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Re: How to leverage money to accomplish high impact Debian projects

On 19/03/21 3:59 pm, Enrico Zini wrote:
> On Thu, Mar 18, 2021 at 09:16:15PM +0200, Jonathan Carter wrote:
>> I don't think that lack of interest is the problem here, but I do think
>> that Debian contributors tend to be already starved for time, and trying
>> to get them to do more is like trying to tap water out of an empty well.
>> For some, a financial incentive might work if they're not currently
>> working full time, and especially if they need money, but the median
>> Debian developer seem capable of sustaining themselves reasonably well.
> Thinking at how we set our bar for membership in building a reputation
> within the project, I imagine we implicitly select people who are able
> to sustain themselves reasonably well without Debian's help.
> I'm not sure it's something I'd want to change. I see being an employer
> as a radically different thing than being a volunteer-based project.
> In practice, I see more than these two options.
> On the "employer" side, our ecosystem does include employers who pay
> people to do Debian-related work. While Debian Developer's bills are
> currently mostly outside of what Debian can or wants to worry about, the
> Debian ecosystem does include the possibility of doing Debian work and
> having bills paid.
> There is also a "contractor" side: without developing the infrastructure
> to hire people ourselves, we are able to (and do) contract employers (or
> self-employed people) to do things we need.
> I'm writing this to suggest that although we can't (and probably
> shouldn't) take responsibility for Developers' bills, we could have some
> limited level of control over the financial angle which we might decide
> to use, to encourage our community to develop towards specific strategic
> directions we might care about.
> For example, on the 'employer' side:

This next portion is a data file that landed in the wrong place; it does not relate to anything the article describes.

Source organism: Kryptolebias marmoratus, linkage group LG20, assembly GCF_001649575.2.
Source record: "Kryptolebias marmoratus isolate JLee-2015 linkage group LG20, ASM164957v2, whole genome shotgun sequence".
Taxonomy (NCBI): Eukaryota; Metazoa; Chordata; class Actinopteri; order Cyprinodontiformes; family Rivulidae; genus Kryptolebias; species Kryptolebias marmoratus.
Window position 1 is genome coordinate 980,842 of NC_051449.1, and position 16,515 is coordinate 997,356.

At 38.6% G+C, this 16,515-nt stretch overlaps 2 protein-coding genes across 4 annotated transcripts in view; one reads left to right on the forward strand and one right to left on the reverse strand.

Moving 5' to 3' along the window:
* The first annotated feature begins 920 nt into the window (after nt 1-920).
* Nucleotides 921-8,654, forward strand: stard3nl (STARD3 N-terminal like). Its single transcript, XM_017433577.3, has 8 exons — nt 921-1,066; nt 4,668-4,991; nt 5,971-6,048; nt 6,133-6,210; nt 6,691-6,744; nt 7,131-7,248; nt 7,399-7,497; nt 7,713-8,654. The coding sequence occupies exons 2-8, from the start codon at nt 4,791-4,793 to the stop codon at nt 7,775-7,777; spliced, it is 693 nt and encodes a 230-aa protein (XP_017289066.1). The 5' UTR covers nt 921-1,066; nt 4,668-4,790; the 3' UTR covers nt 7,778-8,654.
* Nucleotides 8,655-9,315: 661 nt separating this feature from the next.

>  - Are the possibilities of making a living with Debian work available
>    enough and advertised enough?
>  - While not hiring pepole directly, could Debian encourage Debian as a
>    professional career?
>  - Could (and do we want to) offer infrastructure for that? For example:
>     - a channel for employers active in Debian's ecosystem to post job
>       offers
>     - a channel for advertising Debian contributions that happen during
>       paid time of some employer
>     - a list of important that are currently not getting solved, and
>       that an employer might want to pick up, and get credit for
> And on the 'contractor' side:
>  - Are the possibilities of contracting external work exploited enough?
>  - Are they clear enough?
>  - Do we need some procurement guidelines?
>  - Do we need procurement know-how and support? (I sometimes have
>    problems for which I could use external help, but I don't know how to
>    find and choose a professional that provides it).
> I'm not expecting you and Sruthi to answer these questions now: I think
> that questions to prospective DPLs should be more about vision.
> To turn this all into an actual question: should Debian consider things
> like that to be within its problem space?
Yes, definitely. Debian should always remain a voluntary project, but
there is nothing wrong in facilitating paid work. I believe this will in
fact encourage diversity and we will be able to attract people who could
not dedicate time just because of monetary constraints.
> If all goes well and you have a magic wand and everything, how do you
> see the Debian ecosystem dealing with money problems a few years into
> the future?

If I have a magic wand, I will have a system of streamlined income and
expenditure. Leaving behind a fixed deposit of amount necessary to run
Debian for a 5 years, everything else would be spent on projects,
hardware, events and activities benefiting the project as a whole. When
it is safe to have in-person events, personally I would look forward to
funding more and more local Debian events. While the expenditure is
happening at one end, there will be attention on getting enough donation
to keep these activities in the future years too.

Phil's idea of allocating per head budget for DDs which can be pooled
together to fund projects etc will definitely be explored. Another
approach I would try is drafting out a "budget plan" allocating
pre-approved amounts to various teams/projects which does not need
further approval from DPL. The "budget plan" can be prepared based on
the proposals received from the community.

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